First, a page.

but to follow virtue and knowledge.”
He begins the telling of his extraordinary adventure.
We see him climbing up a sail,
combating nature’s forces and finally precipitated
to the bottom of the sea, where the sirens
-who had seduced him short before-
collect him mercifully.
 
Scene IX

DAMNED ANGELS
 
The choreography tells the fall of Lucifer and of rebellious angels:
a topos of fantastic imagery and of medieval theological knowledge.
Two angels with large white wings fly in the air,
and while they come down to the ground
they are turned and merged into a single being: Lucifer
III, 40-42 “They are mixed in with the despised choir of angels,
those not rebellious, not faithful to God, but for themselves.
Heaven drove them out, to maintain its beauty,
and deep Hell does not accept them, lest the evil have glory over them.”
 
Scene X

STIGE
 
In the seventh Canto Dante meets the Stige swamp.
The wrathfull come out of the water between them,
haughty and arrogant. the slothful are helpless on the bottom.
There are two male protagonist:
one is Filippo Argenti, the other is not identified.
They fill the scene with their naked and dirty bodies that you can see entirely.
Others damned only offer limbs and head
to enrich the choreography imagined by Dante.
Stige is a magical place, where violence erupts suddenly breaking the silance,
like cutting a screan behind wich the human folly hides:
we imagined it as a canvas of a painting that breaks.
 
Scene XI

METAMORPHOSIS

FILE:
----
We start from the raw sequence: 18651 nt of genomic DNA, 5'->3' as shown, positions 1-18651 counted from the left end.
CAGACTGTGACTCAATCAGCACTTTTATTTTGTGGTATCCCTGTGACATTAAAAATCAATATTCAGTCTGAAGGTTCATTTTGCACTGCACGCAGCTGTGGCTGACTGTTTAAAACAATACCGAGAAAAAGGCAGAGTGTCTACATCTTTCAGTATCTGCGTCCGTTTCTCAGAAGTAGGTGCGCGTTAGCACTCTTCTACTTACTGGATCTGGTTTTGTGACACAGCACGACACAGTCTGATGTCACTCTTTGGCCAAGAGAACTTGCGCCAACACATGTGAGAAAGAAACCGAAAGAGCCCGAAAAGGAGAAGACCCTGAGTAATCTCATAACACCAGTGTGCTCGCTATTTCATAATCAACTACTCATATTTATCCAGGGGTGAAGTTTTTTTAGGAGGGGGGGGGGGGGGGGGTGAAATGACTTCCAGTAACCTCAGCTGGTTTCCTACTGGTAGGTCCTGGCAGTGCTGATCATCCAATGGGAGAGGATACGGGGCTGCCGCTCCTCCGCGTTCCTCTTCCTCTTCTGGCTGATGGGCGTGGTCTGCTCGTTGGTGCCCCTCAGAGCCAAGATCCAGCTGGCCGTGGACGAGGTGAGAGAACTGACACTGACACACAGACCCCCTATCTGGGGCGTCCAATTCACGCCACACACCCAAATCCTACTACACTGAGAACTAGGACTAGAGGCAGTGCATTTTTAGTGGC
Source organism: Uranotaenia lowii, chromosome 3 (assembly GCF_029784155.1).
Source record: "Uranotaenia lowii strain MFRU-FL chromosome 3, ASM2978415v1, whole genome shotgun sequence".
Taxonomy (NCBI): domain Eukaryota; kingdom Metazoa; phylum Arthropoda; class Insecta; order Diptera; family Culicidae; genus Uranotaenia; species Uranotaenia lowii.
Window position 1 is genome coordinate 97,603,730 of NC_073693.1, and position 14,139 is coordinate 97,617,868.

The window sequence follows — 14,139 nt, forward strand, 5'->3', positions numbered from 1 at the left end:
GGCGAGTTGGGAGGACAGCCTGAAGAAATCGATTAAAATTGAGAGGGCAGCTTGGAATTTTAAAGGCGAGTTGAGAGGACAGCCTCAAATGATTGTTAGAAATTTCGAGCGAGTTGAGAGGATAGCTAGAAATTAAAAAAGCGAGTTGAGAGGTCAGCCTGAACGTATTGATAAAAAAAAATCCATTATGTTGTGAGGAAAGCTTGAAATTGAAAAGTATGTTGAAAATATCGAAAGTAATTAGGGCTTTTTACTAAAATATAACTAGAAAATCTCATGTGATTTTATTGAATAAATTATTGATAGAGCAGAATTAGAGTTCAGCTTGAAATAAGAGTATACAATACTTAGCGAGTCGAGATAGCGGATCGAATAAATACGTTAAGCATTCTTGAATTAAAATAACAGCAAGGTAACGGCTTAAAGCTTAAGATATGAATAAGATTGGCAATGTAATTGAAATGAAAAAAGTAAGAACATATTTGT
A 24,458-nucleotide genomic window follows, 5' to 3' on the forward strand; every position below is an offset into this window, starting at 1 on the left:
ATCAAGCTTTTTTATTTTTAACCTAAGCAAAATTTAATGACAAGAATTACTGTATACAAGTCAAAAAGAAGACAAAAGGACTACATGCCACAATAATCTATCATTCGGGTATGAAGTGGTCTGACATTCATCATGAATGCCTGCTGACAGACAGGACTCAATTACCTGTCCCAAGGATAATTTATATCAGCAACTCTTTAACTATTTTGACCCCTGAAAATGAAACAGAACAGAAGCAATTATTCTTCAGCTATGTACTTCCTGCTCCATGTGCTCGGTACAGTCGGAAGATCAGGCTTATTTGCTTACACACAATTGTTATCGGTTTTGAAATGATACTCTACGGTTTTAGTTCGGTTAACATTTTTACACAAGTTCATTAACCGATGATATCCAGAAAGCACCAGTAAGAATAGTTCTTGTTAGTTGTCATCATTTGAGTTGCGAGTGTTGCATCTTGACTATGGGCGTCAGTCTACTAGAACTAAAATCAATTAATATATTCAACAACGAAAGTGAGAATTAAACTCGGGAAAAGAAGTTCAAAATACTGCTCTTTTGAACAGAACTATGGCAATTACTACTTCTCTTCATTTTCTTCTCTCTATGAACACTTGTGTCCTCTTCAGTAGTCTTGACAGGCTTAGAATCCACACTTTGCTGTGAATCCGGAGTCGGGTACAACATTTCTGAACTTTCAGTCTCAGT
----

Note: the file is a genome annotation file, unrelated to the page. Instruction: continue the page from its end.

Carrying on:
A man turns into a tree.
Pier delle Vigne is the dramatic protagonist
who picks up again the Virgilian theme
of the metamorphosis of Polydor.
The breaking of the branches
and the spilled blood described by Dante
are symbolically represented
through the mimic of arms and red flowers.
 
Scene XII

7 SINS
 
Following a musical movement repeated 7 times,
we offer a symbolical representation of the 7 deadly sins
(lust, sloth, gluttony, greed, envy, pride, wrath)
symbolically represented in a contemporary key.
Two pairs of characters act on one another through mirrors,
creating metamorphic transformations.
Bodies interact, in a play repeated 7 times,
magically passing through each other.
 
Scene XIII

  • LUNACY
     
    The tenth scene opens with the solo of Conte Ugolino
    hammering away at his harshest enemy’s skull.
    XXXIII, 1-3:
    “That sinner raised his mouth from the savage feast,
    wiping it on the hair, of the head he had stripped behind.”
    The choreography proceeds with a pas de deux
    in which the tragedy told by Dante is represented:
     
    Scene VIV – p.1/2

  • … the father imprisoned with his sons,
    who will devour them, mad with hunger.
    A man (father) and a woman (son) walk on the walls,
    jump on the ceiling,
    run after and assault one another, along a violent course,
    building a labyrinth of abstract actions.